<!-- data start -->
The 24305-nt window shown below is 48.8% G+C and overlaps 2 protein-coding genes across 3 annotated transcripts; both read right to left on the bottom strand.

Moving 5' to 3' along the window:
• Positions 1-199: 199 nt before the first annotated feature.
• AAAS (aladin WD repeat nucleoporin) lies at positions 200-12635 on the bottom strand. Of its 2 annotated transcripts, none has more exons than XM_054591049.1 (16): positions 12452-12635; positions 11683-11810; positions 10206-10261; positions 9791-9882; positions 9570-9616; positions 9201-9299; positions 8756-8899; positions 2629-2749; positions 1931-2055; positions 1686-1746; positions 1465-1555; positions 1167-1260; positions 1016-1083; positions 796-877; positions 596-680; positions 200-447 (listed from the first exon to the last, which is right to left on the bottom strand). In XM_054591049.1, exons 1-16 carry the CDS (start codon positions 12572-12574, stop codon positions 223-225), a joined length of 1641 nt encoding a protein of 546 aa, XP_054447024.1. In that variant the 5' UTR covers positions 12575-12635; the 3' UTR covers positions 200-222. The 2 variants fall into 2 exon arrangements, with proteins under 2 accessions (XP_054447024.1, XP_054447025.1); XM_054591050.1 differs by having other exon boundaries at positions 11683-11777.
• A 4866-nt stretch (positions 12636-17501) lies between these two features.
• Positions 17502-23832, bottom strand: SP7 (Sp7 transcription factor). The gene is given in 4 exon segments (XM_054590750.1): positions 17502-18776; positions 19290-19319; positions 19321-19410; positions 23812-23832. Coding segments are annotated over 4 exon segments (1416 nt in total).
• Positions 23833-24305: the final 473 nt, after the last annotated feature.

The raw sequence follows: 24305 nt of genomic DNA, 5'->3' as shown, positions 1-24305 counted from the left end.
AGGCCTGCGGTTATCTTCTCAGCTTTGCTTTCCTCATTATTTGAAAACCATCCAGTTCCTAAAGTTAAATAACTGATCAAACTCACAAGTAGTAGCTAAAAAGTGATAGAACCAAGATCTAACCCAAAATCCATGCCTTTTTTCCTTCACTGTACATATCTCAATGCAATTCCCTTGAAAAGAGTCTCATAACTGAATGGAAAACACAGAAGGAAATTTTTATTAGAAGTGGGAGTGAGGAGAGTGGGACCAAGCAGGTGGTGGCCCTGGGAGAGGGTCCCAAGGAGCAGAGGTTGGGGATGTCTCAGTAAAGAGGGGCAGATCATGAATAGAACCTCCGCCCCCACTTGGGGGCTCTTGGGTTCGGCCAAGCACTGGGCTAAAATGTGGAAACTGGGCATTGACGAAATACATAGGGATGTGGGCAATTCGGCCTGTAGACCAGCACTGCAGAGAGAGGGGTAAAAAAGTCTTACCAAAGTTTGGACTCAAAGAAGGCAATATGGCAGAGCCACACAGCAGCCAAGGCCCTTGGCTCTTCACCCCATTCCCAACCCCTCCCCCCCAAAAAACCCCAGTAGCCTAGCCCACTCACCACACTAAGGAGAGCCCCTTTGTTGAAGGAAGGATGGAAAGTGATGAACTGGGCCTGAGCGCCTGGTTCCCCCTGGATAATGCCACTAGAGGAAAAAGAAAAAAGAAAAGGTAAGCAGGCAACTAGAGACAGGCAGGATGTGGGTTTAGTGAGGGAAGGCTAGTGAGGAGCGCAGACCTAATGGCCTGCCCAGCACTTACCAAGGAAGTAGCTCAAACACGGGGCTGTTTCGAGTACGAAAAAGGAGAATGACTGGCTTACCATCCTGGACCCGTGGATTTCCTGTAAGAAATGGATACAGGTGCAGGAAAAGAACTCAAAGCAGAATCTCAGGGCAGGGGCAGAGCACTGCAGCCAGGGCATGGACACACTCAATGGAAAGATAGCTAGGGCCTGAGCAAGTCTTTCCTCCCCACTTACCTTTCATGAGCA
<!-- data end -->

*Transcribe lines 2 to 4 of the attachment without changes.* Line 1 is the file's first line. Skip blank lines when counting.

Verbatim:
Moving 5' to 3' along the window:
• Positions 1-199: 199 nt before the first annotated feature.
• AAAS (aladin WD repeat nucleoporin) lies at positions 200-12635 on the bottom strand. Of its 2 annotated transcripts, none has more exons than XM_054591049.1 (16): positions 12452-12635; positions 11683-11810; positions 10206-10261; positions 9791-9882; positions 9570-9616; positions 9201-9299; positions 8756-8899; positions 2629-2749; positions 1931-2055; positions 1686-1746; positions 1465-1555; positions 1167-1260; positions 1016-1083; positions 796-877; positions 596-680; positions 200-447 (listed from the first exon to the last, which is right to left on the bottom strand). In XM_054591049.1, exons 1-16 carry the CDS (start codon positions 12572-12574, stop codon positions 223-225), a joined length of 1641 nt encoding a protein of 546 aa, XP_054447024.1. In that variant the 5' UTR covers positions 12575-12635; the 3' UTR covers positions 200-222. The 2 variants fall into 2 exon arrangements, with proteins under 2 accessions (XP_054447024.1, XP_054447025.1); XM_054591050.1 differs by having other exon boundaries at positions 11683-11777.